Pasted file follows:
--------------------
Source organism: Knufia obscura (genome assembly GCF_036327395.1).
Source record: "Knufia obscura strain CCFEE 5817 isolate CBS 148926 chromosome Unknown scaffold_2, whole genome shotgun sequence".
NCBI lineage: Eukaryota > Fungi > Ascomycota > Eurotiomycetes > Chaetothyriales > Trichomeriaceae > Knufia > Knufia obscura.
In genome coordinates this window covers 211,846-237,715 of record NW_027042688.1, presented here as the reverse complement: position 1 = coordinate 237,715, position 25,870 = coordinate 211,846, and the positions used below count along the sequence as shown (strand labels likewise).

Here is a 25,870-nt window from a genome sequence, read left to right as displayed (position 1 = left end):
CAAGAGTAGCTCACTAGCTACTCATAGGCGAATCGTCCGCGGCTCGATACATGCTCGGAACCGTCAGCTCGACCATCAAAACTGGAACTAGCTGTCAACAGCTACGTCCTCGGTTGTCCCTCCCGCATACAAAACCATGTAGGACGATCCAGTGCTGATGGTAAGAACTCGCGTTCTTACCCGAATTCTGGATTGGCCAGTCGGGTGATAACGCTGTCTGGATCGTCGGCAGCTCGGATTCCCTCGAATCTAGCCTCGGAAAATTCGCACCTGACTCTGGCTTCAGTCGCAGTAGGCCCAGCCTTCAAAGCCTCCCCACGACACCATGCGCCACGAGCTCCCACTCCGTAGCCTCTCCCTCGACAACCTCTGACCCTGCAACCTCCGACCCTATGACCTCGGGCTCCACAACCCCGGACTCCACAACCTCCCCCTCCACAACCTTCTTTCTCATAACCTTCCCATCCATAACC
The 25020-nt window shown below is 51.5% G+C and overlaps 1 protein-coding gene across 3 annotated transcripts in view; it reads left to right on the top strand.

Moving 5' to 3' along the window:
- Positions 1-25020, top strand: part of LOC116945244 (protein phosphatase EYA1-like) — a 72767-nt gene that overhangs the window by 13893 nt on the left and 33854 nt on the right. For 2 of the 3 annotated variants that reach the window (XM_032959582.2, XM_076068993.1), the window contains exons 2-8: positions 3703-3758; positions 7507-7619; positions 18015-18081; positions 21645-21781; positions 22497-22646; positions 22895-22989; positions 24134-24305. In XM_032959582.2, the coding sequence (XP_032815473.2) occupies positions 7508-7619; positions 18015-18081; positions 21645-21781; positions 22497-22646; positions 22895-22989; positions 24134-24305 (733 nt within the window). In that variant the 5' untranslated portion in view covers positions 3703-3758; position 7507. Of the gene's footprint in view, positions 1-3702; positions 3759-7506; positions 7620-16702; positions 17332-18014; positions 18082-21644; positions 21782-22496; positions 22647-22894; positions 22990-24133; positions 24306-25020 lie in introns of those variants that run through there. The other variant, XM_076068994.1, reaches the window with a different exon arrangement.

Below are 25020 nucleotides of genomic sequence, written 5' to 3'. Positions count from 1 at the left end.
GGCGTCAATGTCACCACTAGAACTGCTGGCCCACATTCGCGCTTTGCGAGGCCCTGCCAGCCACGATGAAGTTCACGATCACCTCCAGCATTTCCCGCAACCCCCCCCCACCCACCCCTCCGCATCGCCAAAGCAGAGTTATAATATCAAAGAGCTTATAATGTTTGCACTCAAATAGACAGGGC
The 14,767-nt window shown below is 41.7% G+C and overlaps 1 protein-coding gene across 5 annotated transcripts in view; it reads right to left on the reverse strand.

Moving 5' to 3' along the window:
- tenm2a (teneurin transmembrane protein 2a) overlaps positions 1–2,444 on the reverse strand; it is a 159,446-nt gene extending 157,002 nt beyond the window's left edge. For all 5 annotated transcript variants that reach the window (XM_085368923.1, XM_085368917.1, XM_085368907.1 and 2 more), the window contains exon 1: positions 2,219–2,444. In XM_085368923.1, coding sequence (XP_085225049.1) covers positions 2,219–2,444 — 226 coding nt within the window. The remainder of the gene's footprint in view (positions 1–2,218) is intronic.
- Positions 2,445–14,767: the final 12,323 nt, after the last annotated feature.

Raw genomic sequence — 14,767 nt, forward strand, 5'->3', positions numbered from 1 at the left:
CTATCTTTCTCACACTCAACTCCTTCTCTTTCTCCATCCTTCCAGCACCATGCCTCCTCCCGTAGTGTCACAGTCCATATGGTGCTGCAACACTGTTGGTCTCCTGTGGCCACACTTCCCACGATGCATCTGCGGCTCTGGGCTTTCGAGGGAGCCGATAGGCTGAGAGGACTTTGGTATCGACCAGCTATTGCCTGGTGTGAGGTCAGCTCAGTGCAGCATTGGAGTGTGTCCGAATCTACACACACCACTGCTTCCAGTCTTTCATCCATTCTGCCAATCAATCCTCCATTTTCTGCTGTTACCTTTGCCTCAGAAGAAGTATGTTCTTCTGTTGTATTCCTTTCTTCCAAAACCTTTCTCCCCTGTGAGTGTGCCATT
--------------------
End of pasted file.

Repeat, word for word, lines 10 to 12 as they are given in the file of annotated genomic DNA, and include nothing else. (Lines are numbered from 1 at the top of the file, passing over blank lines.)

Below are 25020 nucleotides of genomic sequence, written 5' to 3'. Positions count from 1 at the left end.
GGCGTCAATGTCACCACTAGAACTGCTGGCCCACATTCGCGCTTTGCGAGGCCCTGCCAGCCACGATGAAGTTCACGATCACCTCCAGCATTTCCCGCAACCCCCCCCCACCCACCCCTCCGCATCGCCAAAGCAGAGTTATAATATCAAAGAGCTTATAATGTTTGCACTCAAATAGACAGGGC
The 14,767-nt window shown below is 41.7% G+C and overlaps 1 protein-coding gene across 5 annotated transcripts in view; it reads right to left on the reverse strand.